Anon: I found this close-up of the collar, but I can’t find any tutorials for it specifically. If you want it to light up, asking on the Replica Prop Forum is probably your best bet, otherwise you could really make it out of anything and just paint the numbers on (like leather for the strap, and the center piece of Worbla or foam). Good luck! 



bradleyuppercrustthe3rd:  Unfortunately you probably won’t be able to find a pattern that already has the stars unless a fan has created one (which, if they have, I haven’t seen). I found a couple of patterns that might work, but you’ll definitely want to create a mock-up before you move to the actual fabric.



jasmarie1900: I don’t even think that movie has been released yet? I’m not finding any character specific makeup tutorials for him, but from the images I’m seeing it’s just heavy cheek/nose contouring - but I can’t tell if he’s just dirty. If you have a specific reference image then I can probably find you better tutorials.



@valeriavalravn: Haha that’s a tough one! Her outfit is a leotard/ onesie, so if you want to do a corset I’d recommend doing it under the leotard, probably an underbust. Otherwise you’ll have to sew in boning channels into the outfit to give it a corset like structure. Anything that covers your crotch like that is going to be difficult to get into and out of though. Maybe you could make the bottom come off with snaps or a zipper (does that make any sense?)

For the wings, Kassandra Leigh had clear, fairyesque wings commissioned. (Tutorials here). I’m can’t find any really good tutorials on the hip wings, but some are made of fabric and sewn in, but most seem to be made of fiberglass, pvc or wire, and held in with a corset wing harness.



Anon: I suppose it’s different for everyone, and depends on your time, budget and skill level. If you plan on making your own cosplays, you’ll at least need a sewing machine and some of the basics tools. If you can, take some classes or watch videos online… And read! I read and watch hundreds of tutorials a month, and I try to post some of the best tutorials in my Beginners tag.

See more here:

Good luck!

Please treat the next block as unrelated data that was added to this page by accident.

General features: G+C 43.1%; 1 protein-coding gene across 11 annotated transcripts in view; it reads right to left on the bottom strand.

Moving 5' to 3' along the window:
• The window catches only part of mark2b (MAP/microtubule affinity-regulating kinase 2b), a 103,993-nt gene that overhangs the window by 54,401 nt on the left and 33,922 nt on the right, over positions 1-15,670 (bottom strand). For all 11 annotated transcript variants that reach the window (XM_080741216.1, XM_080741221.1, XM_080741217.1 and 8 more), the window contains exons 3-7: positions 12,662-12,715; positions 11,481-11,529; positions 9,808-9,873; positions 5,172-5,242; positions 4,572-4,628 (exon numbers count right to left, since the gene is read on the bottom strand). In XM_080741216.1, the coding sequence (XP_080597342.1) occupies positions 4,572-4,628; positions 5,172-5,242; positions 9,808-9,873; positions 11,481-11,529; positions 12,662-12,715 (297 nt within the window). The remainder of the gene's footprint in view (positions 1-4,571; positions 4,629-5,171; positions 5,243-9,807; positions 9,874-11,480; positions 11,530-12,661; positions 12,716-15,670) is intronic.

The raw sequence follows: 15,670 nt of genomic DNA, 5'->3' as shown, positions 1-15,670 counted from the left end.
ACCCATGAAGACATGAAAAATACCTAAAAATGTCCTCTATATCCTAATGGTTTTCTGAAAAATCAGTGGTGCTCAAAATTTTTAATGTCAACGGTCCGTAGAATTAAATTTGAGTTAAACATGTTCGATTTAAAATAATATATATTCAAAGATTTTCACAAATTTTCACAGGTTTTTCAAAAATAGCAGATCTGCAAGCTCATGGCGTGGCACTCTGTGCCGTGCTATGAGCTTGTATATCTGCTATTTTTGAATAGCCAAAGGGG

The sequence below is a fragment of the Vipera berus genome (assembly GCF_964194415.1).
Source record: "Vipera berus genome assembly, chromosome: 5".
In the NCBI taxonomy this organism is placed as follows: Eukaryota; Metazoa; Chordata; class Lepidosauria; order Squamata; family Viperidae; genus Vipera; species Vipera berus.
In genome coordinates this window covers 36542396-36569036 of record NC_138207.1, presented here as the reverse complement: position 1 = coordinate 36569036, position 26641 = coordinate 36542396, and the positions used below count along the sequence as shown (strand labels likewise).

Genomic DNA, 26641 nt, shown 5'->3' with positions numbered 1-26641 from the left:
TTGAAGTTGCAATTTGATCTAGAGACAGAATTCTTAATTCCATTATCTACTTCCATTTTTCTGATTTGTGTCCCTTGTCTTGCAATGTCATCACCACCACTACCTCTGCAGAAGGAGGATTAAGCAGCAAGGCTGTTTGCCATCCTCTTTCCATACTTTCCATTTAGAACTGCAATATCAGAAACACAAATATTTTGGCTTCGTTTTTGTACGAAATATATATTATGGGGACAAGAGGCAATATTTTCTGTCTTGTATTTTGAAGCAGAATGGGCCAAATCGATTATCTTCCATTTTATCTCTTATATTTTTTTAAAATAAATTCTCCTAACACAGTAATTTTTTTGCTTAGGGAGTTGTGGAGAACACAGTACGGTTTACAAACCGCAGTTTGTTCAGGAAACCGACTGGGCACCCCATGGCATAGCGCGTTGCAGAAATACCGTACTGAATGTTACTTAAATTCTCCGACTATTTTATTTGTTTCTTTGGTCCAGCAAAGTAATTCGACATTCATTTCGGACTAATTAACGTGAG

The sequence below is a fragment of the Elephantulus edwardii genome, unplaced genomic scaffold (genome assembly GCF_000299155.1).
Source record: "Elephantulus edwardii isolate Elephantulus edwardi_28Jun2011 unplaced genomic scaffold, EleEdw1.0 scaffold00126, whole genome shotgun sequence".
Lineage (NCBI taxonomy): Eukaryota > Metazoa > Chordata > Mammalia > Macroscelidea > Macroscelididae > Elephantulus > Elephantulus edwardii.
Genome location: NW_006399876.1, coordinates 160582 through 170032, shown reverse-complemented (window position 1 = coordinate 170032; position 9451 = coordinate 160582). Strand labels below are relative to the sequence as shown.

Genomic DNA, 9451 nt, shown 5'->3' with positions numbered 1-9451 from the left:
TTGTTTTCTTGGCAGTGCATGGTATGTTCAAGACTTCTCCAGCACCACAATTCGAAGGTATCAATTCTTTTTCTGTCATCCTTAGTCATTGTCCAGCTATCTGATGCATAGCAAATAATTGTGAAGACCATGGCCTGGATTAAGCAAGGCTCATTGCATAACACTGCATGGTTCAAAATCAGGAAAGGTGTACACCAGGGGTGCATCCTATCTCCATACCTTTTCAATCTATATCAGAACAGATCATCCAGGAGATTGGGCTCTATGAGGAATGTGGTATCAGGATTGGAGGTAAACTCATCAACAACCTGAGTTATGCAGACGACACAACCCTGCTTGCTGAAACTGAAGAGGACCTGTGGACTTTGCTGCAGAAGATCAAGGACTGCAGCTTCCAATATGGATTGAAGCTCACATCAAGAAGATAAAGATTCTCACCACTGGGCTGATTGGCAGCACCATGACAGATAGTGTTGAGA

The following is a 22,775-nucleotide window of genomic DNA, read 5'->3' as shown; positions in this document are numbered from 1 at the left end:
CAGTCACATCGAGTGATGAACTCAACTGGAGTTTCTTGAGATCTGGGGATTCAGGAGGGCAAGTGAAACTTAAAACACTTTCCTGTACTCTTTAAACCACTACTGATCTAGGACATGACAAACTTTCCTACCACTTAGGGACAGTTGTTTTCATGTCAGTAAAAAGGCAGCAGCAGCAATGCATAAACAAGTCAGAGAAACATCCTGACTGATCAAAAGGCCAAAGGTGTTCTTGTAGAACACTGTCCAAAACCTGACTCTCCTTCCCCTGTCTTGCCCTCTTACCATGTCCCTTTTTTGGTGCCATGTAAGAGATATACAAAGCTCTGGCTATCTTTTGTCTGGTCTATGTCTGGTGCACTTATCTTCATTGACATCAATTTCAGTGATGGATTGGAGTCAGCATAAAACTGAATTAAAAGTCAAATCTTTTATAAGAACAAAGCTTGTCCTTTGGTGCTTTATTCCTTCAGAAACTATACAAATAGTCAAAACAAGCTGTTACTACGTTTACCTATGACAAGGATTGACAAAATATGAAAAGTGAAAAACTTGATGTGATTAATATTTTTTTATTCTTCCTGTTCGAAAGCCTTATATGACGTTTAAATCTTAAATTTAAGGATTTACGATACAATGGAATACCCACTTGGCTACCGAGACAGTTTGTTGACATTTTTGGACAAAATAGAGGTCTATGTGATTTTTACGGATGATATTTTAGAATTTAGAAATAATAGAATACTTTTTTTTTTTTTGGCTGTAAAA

Sorry Anon, I honestly do not know anything about 3D Gold Edging, or even what it is. Maybe one of my followers knows?



When painting stripes on fabric, you always want to use a stencil!  Painting many perfectly even, spaced lines is something extremely difficult to do - a much easier solution is to create a stencil out of painter’s blue tape.  You can also create a stencil out of freezer paper, but try to use tape if possible since it’s easier to lay and already cut out into strips for you.

Fabric paint is the best choice to use when picking your materials.  It’s meant to be flexible and move when your fabric bends, which is very important since your paint will be covering half of your fabric.  Acrylic paint is not recommended unless you are making something very stiff (like our derse outfits).   However be sure to buy the bigger sized tubes, since this method uses quite a bit of paint.

I apologize in advance for the fact this *isn’t* a tutorial, but I’ve been collecting the best Attack on Titan // 3D Maneuver Gear references I can, and I know my followers will find them useful :)

If you guys like this, I’ll post more! 

  1. Recon Troops Badge (PM him and he will send you the file!) 
  2. 3D Modeled, 3D Maneuver Gear WIP
  3. 3D Maneuver Gear Handle Close-Up
  4. 3D Maneuver Gear Handle “Blueprint” 

Cosplay Assumptions


So tonight, a friend tagged me in this photo from Wondercon 2012:
(I’m the Martian Man-Eater. As an aside, someone referred to me as the Martian Man-Chaser. Excuse me, no. It is the men who chase ME, not vice-versa *snap*)

I (mistakenly) decided to read the comments on this particular photo.
When I post pics on my personal page, people are mostly cool and respectful, because they know that the sharpness of my tongue is legendary and they had best not mess. And while most of the comments were tame or expected (cute a bazillion comments on the hotness of the ladies involved, paticularly Joan Stewart, because let’s face it, she fine), I did see a lot of ignorance seeping out of the woodwork. And it occurred to me just how many assumptions people make about cosplayers, and just how incredibly wrong they are. So I’m going to address a few of those today.

Signal boost for this amazingly inspiring post

Unofficial Fashion Friday today, cause I want to :)

This is a few of the most common Harajuku Fashion Styles by Neko-Vi on DA. +Fav the original Here.